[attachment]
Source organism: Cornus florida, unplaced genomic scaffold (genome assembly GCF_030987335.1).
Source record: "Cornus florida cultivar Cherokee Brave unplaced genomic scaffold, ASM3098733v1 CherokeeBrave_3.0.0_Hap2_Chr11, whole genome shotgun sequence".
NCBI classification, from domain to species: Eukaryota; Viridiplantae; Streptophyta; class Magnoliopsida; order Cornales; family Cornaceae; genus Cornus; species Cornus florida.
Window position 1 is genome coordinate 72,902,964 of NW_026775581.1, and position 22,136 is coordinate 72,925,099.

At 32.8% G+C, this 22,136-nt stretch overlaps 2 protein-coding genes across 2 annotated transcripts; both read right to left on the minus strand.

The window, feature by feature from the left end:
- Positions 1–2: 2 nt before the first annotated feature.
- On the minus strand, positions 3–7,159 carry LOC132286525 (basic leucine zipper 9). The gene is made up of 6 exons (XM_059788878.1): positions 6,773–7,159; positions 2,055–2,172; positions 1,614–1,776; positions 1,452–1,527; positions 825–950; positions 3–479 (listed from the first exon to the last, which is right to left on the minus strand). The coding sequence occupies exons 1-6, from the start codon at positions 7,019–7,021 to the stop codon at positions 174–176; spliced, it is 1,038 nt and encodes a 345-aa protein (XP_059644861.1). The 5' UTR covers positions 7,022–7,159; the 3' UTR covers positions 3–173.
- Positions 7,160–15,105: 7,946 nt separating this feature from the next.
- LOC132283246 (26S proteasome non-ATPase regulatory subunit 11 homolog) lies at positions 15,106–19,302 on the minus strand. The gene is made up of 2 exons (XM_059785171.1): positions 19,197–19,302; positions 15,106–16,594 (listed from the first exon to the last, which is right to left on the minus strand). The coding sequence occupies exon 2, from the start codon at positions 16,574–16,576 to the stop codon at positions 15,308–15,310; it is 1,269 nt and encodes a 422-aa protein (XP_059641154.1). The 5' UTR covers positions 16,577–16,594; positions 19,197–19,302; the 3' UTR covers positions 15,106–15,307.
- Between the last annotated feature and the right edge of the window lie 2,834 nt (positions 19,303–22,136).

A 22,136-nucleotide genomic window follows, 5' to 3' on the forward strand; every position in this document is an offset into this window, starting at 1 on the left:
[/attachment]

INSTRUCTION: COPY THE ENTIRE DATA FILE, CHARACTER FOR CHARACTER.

Source organism: Cornus florida, unplaced genomic scaffold (genome assembly GCF_030987335.1).
Source record: "Cornus florida cultivar Cherokee Brave unplaced genomic scaffold, ASM3098733v1 CherokeeBrave_3.0.0_Hap2_Chr11, whole genome shotgun sequence".
NCBI classification, from domain to species: Eukaryota; Viridiplantae; Streptophyta; class Magnoliopsida; order Cornales; family Cornaceae; genus Cornus; species Cornus florida.
Window position 1 is genome coordinate 72,902,964 of NW_026775581.1, and position 22,136 is coordinate 72,925,099.

At 32.8% G+C, this 22,136-nt stretch overlaps 2 protein-coding genes across 2 annotated transcripts; both read right to left on the minus strand.

The window, feature by feature from the left end:
- Positions 1–2: 2 nt before the first annotated feature.
- On the minus strand, positions 3–7,159 carry LOC132286525 (basic leucine zipper 9). The gene is made up of 6 exons (XM_059788878.1): positions 6,773–7,159; positions 2,055–2,172; positions 1,614–1,776; positions 1,452–1,527; positions 825–950; positions 3–479 (listed from the first exon to the last, which is right to left on the minus strand). The coding sequence occupies exons 1-6, from the start codon at positions 7,019–7,021 to the stop codon at positions 174–176; spliced, it is 1,038 nt and encodes a 345-aa protein (XP_059644861.1). The 5' UTR covers positions 7,022–7,159; the 3' UTR covers positions 3–173.
- Positions 7,160–15,105: 7,946 nt separating this feature from the next.
- LOC132283246 (26S proteasome non-ATPase regulatory subunit 11 homolog) lies at positions 15,106–19,302 on the minus strand. The gene is made up of 2 exons (XM_059785171.1): positions 19,197–19,302; positions 15,106–16,594 (listed from the first exon to the last, which is right to left on the minus strand). The coding sequence occupies exon 2, from the start codon at positions 16,574–16,576 to the stop codon at positions 15,308–15,310; it is 1,269 nt and encodes a 422-aa protein (XP_059641154.1). The 5' UTR covers positions 16,577–16,594; positions 19,197–19,302; the 3' UTR covers positions 15,106–15,307.
- Between the last annotated feature and the right edge of the window lie 2,834 nt (positions 19,303–22,136).

A 22,136-nucleotide genomic window follows, 5' to 3' on the forward strand; every position in this document is an offset into this window, starting at 1 on the left: